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Efficient cardiac regeneration postinfarction (MI) requires the replacement of lost cardiomyocytes, formation of new coronary vessels and appropriate modulation of the inflammatory response. However, insight into how to stimulate repair of the human heart is currently limited. Using the embryonic paradigm of regeneration, we demonstrated that the actin-binding peptide thymosin β4 (Tβ4), required for epicardium-derived coronary vasculogenesis, can recapitulate its embryonic role and activate quiescent adult epicardial cells (EPDCs). Once stimulated, EPDCs facilitate neovascularization of the ischemic adult heart and, moreover, contribute bona fide cardiomyocytes. EPDC-derived cardiomyocytes structurally and functionally integrate with resident muscle to regenerate functional myocardium, limiting pathological remodeling, and effecting an improvement in cardiac function. Alongside pro-survival and anti-inflammatory properties, these regenerative roles, via EPDCs, markedly expand the range of therapeutic benefits of Tβ4 to sustain and repair the myocardium after ischemic damage.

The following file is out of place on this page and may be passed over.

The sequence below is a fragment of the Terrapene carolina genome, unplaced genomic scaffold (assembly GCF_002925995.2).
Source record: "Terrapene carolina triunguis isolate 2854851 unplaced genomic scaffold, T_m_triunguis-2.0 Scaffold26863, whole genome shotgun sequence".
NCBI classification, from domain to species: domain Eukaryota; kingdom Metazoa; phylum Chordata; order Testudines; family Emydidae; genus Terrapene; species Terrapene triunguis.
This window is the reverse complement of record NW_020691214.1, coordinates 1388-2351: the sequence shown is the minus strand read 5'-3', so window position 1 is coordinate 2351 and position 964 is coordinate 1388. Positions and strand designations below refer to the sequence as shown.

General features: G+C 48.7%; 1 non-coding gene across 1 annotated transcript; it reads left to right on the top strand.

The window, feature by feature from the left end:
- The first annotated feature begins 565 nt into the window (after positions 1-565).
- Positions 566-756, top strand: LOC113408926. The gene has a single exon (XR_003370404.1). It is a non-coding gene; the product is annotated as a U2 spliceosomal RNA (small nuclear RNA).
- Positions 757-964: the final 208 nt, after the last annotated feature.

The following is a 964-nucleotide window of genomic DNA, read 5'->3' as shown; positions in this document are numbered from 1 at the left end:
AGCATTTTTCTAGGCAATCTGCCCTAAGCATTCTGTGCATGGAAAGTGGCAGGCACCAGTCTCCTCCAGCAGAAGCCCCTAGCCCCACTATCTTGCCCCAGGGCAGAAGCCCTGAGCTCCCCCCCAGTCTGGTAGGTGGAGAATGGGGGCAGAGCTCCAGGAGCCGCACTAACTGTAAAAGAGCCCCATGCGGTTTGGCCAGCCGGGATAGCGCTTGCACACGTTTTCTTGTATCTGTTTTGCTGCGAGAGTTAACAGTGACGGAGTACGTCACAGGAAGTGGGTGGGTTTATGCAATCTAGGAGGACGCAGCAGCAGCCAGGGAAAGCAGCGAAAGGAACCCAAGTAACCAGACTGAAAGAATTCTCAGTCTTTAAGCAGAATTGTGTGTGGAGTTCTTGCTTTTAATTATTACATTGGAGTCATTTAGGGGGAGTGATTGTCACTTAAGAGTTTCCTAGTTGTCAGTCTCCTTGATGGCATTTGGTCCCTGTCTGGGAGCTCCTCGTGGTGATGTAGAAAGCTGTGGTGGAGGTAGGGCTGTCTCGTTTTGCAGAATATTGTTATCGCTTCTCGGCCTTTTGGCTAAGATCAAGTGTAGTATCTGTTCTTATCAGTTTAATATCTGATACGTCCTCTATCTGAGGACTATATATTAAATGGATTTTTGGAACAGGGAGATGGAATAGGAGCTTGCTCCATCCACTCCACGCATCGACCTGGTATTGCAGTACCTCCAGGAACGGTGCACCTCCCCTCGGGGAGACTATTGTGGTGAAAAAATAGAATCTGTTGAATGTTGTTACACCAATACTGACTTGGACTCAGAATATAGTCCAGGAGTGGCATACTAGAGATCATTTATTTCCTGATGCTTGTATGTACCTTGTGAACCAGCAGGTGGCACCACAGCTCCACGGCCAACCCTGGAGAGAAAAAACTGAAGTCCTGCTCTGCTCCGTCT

Original publication




Journal article


Ann N Y Acad Sci

Publication Date





92 - 101


Animals, Humans, Myocardial Ischemia, Myocardium, Myocytes, Cardiac, Pericardium, Regeneration, Thymosin